Wednesday, May 18, 2005

The Designs of Nature

Three weeks ago today, Nature devoted some attention to intelligent design. The results were mixed, to say the least. A clever cover and a sensible editorial were offset by an outrageous News Feature. As usual, Pharyngula was quick to point out two egregious problems with the piece. First, it is largely devoted to Salvador Cordova. I'm not one to only argue from authority, but this is too much. Who is this "scientist" exactly? Has he ever published a scientific paper in a peer-reviewed journal? Apparently not, according to the ISI and PubMed databases. If Nature thinks his work is so great, why don't they publish one of his papers? Second, the article talks of the efforts of poor, well-meaning "intelligent design supporters" to get a fair hearing at University campuses. Apparently they are being persecuted by evil, intolerant "Darwinists". This is all very telling because "Darwinist" is a term that, at present, you are most likely to hear from creationists and their compagnons de route. (Not that I have any problem with the term itself. I happen to think that Darwin's contributions to biology are among the greatest scientific achievements of all time, and would be honored to be considered among one of his intellectual descendants. It's just that the word is not one commonly used by evolutionary biologists.) Naturally, the intelligent design supporters were delighted with the article.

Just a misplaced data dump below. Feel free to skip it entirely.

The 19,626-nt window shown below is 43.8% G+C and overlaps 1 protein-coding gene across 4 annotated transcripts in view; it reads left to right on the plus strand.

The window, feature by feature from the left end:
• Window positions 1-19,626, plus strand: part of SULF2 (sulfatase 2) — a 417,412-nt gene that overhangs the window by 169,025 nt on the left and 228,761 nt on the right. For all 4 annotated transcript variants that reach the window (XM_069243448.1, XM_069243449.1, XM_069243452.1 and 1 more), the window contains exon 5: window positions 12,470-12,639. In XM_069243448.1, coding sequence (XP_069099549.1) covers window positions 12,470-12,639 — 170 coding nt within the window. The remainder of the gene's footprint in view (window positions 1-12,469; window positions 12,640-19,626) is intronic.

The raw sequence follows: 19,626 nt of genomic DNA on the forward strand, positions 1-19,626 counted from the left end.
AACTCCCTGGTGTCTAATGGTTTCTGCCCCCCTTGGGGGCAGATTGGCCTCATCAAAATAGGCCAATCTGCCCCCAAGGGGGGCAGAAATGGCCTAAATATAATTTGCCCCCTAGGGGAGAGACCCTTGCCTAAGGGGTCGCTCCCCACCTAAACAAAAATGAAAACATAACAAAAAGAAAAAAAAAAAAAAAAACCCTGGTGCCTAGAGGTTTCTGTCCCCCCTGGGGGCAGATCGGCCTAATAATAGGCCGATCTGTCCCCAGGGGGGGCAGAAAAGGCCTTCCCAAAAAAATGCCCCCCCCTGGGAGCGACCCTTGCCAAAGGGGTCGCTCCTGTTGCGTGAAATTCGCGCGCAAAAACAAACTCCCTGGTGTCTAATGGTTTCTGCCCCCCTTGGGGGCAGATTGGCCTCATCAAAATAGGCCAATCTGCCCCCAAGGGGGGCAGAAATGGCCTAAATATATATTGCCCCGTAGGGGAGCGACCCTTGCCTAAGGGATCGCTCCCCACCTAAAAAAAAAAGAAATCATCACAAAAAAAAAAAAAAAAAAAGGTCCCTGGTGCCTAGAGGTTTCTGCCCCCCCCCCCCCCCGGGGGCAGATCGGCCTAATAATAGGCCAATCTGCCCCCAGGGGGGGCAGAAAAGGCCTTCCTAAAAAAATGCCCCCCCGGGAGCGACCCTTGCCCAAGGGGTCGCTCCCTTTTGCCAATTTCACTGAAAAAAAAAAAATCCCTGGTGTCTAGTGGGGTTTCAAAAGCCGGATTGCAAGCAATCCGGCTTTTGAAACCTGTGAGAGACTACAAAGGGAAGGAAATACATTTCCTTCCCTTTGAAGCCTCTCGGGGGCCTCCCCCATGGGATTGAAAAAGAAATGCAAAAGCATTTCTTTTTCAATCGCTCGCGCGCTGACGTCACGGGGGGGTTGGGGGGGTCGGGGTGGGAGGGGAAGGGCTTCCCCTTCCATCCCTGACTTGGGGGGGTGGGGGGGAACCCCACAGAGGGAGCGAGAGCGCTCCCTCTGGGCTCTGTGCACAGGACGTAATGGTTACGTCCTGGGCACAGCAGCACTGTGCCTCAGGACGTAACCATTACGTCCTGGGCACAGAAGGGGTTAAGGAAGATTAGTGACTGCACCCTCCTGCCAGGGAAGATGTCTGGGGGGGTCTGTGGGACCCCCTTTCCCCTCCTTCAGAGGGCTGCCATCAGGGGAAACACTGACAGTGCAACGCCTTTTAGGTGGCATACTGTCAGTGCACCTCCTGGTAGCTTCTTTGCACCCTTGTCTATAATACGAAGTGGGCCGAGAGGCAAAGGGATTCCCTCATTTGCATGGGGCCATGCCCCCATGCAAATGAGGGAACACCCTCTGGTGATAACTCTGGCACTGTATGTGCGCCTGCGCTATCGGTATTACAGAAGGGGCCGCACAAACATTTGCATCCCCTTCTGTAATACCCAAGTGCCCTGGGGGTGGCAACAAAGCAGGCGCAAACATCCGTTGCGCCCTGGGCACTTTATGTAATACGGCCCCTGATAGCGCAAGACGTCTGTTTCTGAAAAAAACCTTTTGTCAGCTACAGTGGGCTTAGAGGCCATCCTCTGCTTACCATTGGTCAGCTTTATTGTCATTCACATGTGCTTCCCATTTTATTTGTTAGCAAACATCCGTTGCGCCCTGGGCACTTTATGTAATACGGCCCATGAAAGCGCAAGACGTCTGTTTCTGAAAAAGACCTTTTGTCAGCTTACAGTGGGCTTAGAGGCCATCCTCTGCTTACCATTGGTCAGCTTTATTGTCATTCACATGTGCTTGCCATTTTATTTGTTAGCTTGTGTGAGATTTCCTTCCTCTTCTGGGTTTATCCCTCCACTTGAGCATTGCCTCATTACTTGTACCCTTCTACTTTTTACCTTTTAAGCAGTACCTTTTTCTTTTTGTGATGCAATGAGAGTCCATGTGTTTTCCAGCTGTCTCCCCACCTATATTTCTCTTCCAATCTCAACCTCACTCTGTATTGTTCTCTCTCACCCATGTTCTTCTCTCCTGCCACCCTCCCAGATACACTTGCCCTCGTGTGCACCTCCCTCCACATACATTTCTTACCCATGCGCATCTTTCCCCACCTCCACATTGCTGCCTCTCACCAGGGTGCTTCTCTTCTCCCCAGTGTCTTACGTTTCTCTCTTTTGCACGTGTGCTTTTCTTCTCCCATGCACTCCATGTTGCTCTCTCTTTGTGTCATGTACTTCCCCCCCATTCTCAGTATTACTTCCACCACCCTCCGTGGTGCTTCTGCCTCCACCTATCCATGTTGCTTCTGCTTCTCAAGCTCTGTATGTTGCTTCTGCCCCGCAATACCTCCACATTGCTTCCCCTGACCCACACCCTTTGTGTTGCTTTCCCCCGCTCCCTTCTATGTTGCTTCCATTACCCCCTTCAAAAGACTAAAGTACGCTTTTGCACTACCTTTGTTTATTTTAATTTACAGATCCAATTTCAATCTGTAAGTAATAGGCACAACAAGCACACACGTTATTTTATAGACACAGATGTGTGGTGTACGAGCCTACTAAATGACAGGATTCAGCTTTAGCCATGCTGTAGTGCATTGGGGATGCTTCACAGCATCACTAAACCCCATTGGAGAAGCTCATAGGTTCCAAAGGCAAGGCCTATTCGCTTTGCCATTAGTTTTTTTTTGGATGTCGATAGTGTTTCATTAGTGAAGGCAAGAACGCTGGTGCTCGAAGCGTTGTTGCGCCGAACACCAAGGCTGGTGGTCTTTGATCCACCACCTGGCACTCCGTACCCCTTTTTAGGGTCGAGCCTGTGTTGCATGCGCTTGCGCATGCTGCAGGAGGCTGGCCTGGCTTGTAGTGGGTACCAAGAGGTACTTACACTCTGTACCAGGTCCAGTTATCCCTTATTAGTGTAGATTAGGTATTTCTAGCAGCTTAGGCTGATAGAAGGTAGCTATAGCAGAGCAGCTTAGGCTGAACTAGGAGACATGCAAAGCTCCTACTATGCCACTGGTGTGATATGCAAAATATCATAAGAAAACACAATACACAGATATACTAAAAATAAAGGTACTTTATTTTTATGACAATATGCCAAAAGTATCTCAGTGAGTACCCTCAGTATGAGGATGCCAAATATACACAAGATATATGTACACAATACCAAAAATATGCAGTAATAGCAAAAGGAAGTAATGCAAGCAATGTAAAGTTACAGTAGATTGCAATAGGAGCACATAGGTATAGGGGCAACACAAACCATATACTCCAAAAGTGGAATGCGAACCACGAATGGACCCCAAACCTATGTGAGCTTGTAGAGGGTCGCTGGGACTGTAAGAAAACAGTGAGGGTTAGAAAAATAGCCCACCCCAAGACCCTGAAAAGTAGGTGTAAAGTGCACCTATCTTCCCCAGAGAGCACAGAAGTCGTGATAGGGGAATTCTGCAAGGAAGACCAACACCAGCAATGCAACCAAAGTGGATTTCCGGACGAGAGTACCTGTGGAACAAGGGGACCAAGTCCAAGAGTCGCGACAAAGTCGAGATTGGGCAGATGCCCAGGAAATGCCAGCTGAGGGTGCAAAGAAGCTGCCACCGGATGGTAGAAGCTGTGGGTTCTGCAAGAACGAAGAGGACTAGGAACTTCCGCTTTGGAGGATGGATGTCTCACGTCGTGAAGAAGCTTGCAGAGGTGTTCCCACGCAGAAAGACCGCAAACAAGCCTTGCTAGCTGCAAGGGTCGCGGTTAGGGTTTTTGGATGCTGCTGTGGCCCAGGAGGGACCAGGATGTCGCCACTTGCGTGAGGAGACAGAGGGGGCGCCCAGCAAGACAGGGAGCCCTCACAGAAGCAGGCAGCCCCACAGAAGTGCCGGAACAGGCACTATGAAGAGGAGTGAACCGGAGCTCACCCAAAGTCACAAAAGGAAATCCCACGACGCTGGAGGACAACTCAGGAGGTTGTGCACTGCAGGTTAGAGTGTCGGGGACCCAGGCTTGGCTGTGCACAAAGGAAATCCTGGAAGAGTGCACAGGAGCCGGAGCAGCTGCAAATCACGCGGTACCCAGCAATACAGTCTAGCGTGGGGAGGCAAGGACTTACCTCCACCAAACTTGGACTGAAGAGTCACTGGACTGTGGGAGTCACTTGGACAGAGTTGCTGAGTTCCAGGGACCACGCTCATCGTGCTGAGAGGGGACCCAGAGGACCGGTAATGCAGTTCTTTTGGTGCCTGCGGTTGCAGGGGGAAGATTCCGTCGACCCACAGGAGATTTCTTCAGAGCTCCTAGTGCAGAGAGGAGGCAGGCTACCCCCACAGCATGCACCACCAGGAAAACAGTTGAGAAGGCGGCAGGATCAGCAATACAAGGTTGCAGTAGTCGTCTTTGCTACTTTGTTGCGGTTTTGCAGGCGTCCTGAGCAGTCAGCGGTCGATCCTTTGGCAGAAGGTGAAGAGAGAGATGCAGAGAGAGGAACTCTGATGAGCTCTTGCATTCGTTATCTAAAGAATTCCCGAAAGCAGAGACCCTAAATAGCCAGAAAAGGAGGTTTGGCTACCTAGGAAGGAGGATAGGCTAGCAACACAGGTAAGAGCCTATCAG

What I found to be most disappointing was that in four pages (rather long for a News Feature) there was essentially no discussion of the evidence for or against evolution (or intelligent design for that matter). Are we supposed to accept that intelligent design should be taught in Universities because it makes some students feel better? And this from Nature!

This week's issue features some counter-attacks from the forces of reason. Dan Graur, my next-door neighbor here at the University, managed to get some delightfully scathing remarks past the editors. Sarcasm may be the lowest form of wit, but the nonsense of intelligent design deserves no more.

Update: I agree with everything this distinguished panel of "Darwinists" (which includes my PhD supervisor) wrote.